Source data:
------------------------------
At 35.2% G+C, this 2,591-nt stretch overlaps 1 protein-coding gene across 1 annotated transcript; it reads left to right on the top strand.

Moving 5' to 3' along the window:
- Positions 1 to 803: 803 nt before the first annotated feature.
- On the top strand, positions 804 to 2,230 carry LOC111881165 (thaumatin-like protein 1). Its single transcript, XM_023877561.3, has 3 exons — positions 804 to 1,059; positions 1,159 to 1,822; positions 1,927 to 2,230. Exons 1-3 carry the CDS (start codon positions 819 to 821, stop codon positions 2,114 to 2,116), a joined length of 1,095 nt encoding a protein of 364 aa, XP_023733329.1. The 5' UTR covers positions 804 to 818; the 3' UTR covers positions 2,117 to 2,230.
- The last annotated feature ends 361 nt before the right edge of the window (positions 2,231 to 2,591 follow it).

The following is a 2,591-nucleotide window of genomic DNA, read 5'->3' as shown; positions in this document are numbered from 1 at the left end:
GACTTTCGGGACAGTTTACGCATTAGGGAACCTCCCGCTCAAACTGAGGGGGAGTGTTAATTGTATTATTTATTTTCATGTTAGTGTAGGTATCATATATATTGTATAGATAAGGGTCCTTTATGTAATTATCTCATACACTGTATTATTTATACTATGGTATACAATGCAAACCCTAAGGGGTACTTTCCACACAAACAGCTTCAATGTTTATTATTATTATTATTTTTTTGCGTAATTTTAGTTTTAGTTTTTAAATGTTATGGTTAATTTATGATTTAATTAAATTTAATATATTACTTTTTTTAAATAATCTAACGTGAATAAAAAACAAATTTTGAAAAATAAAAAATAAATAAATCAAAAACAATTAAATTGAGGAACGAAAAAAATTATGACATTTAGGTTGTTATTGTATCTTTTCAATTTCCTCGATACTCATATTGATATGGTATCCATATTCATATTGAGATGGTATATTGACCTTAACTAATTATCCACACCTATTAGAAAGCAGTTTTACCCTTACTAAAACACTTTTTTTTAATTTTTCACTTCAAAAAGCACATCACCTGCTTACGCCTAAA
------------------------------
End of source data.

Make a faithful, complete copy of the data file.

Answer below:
At 35.2% G+C, this 2,591-nt stretch overlaps 1 protein-coding gene across 1 annotated transcript; it reads left to right on the top strand.

Moving 5' to 3' along the window:
- Positions 1 to 803: 803 nt before the first annotated feature.
- On the top strand, positions 804 to 2,230 carry LOC111881165 (thaumatin-like protein 1). Its single transcript, XM_023877561.3, has 3 exons — positions 804 to 1,059; positions 1,159 to 1,822; positions 1,927 to 2,230. Exons 1-3 carry the CDS (start codon positions 819 to 821, stop codon positions 2,114 to 2,116), a joined length of 1,095 nt encoding a protein of 364 aa, XP_023733329.1. The 5' UTR covers positions 804 to 818; the 3' UTR covers positions 2,117 to 2,230.
- The last annotated feature ends 361 nt before the right edge of the window (positions 2,231 to 2,591 follow it).

The following is a 2,591-nucleotide window of genomic DNA, read 5'->3' as shown; positions in this document are numbered from 1 at the left end:
GACTTTCGGGACAGTTTACGCATTAGGGAACCTCCCGCTCAAACTGAGGGGGAGTGTTAATTGTATTATTTATTTTCATGTTAGTGTAGGTATCATATATATTGTATAGATAAGGGTCCTTTATGTAATTATCTCATACACTGTATTATTTATACTATGGTATACAATGCAAACCCTAAGGGGTACTTTCCACACAAACAGCTTCAATGTTTATTATTATTATTATTTTTTTGCGTAATTTTAGTTTTAGTTTTTAAATGTTATGGTTAATTTATGATTTAATTAAATTTAATATATTACTTTTTTTAAATAATCTAACGTGAATAAAAAACAAATTTTGAAAAATAAAAAATAAATAAATCAAAAACAATTAAATTGAGGAACGAAAAAAATTATGACATTTAGGTTGTTATTGTATCTTTTCAATTTCCTCGATACTCATATTGATATGGTATCCATATTCATATTGAGATGGTATATTGACCTTAACTAATTATCCACACCTATTAGAAAGCAGTTTTACCCTTACTAAAACACTTTTTTTTAATTTTTCACTTCAAAAAGCACATCACCTGCTTACGCCTAAA